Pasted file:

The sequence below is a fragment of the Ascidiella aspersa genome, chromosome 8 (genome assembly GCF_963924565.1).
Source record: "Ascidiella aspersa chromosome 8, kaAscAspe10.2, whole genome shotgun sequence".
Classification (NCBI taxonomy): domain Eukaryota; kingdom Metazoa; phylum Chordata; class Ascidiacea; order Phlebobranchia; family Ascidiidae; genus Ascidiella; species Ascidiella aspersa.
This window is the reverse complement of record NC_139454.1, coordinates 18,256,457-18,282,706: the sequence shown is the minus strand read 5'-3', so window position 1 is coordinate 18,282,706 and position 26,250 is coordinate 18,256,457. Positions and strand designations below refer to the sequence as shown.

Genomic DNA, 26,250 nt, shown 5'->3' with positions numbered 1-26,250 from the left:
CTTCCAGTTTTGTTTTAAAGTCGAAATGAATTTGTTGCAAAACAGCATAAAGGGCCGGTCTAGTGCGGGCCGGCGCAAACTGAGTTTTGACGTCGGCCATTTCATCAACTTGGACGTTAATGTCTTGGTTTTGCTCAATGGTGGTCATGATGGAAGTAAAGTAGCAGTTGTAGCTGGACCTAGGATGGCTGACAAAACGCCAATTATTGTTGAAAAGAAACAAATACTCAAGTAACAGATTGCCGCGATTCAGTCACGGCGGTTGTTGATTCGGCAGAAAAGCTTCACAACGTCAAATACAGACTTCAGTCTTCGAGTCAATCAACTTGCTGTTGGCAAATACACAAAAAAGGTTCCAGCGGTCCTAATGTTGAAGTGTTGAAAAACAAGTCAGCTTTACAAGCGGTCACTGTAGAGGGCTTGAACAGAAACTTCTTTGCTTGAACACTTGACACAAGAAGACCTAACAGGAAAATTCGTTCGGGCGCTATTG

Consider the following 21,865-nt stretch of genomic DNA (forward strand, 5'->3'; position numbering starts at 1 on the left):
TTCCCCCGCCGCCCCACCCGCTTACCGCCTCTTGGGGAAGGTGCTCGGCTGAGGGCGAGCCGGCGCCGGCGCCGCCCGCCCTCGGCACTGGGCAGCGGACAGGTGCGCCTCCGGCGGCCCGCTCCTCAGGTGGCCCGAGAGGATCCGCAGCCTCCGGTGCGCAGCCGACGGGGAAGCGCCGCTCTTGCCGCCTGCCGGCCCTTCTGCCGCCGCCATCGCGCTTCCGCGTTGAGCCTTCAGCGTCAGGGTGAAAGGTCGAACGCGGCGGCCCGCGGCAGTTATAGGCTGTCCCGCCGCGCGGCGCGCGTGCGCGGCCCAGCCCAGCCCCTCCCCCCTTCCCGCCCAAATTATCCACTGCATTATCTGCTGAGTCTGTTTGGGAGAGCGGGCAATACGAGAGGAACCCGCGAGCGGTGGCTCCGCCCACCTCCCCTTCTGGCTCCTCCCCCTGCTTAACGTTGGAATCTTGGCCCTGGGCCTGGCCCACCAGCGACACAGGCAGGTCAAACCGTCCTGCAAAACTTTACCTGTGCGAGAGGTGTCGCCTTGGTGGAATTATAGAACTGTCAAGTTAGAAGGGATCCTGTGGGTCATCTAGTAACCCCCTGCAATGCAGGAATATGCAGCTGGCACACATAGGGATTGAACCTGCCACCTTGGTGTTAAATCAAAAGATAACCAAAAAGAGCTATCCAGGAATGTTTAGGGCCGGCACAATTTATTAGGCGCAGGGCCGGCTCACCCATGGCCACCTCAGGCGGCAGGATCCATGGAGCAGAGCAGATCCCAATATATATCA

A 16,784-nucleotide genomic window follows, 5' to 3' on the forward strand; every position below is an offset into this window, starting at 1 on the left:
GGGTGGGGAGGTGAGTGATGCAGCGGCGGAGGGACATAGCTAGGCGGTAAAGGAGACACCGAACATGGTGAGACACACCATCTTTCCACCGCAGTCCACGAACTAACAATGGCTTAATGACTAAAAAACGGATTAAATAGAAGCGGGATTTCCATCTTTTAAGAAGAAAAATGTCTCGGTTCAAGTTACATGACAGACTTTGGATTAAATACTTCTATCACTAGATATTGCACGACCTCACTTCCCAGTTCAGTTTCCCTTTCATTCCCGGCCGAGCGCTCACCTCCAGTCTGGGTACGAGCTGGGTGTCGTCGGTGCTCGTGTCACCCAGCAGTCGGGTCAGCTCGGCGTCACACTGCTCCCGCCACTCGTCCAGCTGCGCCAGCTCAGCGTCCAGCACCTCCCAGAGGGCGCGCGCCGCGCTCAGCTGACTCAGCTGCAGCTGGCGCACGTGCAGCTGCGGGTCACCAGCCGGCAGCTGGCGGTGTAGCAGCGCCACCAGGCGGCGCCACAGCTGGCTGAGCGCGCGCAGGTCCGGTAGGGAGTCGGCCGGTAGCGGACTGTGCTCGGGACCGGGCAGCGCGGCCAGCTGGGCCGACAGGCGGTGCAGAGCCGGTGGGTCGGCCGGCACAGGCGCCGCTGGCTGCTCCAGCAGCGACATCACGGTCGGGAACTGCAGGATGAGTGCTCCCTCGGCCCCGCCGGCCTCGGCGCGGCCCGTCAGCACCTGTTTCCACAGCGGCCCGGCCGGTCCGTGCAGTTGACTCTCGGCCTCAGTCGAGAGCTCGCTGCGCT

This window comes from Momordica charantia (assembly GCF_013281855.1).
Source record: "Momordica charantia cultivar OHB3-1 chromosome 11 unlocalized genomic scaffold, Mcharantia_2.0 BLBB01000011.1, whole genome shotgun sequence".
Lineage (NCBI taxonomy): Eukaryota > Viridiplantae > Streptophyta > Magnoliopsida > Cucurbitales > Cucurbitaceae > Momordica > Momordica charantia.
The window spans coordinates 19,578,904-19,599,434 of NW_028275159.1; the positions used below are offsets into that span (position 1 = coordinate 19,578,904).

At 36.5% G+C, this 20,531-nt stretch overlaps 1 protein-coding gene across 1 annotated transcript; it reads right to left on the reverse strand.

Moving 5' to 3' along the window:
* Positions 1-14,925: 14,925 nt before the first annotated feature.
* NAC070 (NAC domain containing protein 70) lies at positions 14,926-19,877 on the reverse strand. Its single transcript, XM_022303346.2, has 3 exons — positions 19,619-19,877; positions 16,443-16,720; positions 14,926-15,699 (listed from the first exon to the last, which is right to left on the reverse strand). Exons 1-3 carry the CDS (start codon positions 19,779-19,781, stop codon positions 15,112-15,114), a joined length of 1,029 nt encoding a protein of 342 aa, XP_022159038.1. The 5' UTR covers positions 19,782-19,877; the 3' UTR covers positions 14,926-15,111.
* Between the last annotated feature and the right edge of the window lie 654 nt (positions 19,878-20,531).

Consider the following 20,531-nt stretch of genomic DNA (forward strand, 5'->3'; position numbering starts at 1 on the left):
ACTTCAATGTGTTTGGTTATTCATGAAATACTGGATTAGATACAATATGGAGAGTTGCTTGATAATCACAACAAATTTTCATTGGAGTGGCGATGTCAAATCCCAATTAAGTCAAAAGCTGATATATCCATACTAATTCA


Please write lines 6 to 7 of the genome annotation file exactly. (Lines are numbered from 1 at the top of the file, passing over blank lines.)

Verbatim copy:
CTTCCAGTTTTGTTTTAAAGTCGAAATGAATTTGTTGCAAAACAGCATAAAGGGCCGGTCTAGTGCGGGCCGGCGCAAACTGAGTTTTGACGTCGGCCATTTCATCAACTTGGACGTTAATGTCTTGGTTTTGCTCAATGGTGGTCATGATGGAAGTAAAGTAGCAGTTGTAGCTGGACCTAGGATGGCTGACAAAACGCCAATTATTGTTGAAAAGAAACAAATACTCAAGTAACAGATTGCCGCGATTCAGTCACGGCGGTTGTTGATTCGGCAGAAAAGCTTCACAACGTCAAATACAGACTTCAGTCTTCGAGTCAATCAACTTGCTGTTGGCAAATACACAAAAAAGGTTCCAGCGGTCCTAATGTTGAAGTGTTGAAAAACAAGTCAGCTTTACAAGCGGTCACTGTAGAGGGCTTGAACAGAAACTTCTTTGCTTGAACACTTGACACAAGAAGACCTAACAGGAAAATTCGTTCGGGCGCTATTG

Consider the following 21,865-nt stretch of genomic DNA (forward strand, 5'->3'; position numbering starts at 1 on the left):